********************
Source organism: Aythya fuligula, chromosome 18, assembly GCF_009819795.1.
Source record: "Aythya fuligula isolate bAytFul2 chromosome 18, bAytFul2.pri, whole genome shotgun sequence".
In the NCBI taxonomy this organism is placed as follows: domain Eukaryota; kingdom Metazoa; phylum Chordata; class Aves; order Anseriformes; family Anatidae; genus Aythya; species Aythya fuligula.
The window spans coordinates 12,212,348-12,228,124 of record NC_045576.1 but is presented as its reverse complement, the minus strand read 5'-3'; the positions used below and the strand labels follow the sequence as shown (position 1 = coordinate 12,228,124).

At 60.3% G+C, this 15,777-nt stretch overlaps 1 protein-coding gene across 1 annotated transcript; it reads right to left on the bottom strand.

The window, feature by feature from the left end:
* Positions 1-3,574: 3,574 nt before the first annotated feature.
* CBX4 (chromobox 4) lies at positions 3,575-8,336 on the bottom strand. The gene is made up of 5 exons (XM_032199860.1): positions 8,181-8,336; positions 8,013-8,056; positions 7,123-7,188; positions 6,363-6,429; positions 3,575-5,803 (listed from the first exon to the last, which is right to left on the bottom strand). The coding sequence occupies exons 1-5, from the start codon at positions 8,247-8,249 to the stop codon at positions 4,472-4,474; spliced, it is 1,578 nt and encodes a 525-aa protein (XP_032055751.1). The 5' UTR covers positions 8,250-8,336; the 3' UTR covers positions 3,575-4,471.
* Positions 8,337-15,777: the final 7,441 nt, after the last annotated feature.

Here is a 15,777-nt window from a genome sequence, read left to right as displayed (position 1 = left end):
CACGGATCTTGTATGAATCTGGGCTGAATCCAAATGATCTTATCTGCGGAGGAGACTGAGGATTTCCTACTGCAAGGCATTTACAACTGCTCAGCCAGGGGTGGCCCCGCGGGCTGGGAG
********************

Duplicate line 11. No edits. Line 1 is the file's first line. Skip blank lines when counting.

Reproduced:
CACGGATCTTGTATGAATCTGGGCTGAATCCAAATGATCTTATCTGCGGAGGAGACTGAGGATTTCCTACTGCAAGGCATTTACAACTGCTCAGCCAGGGGTGGCCCCGCGGGCTGGGAG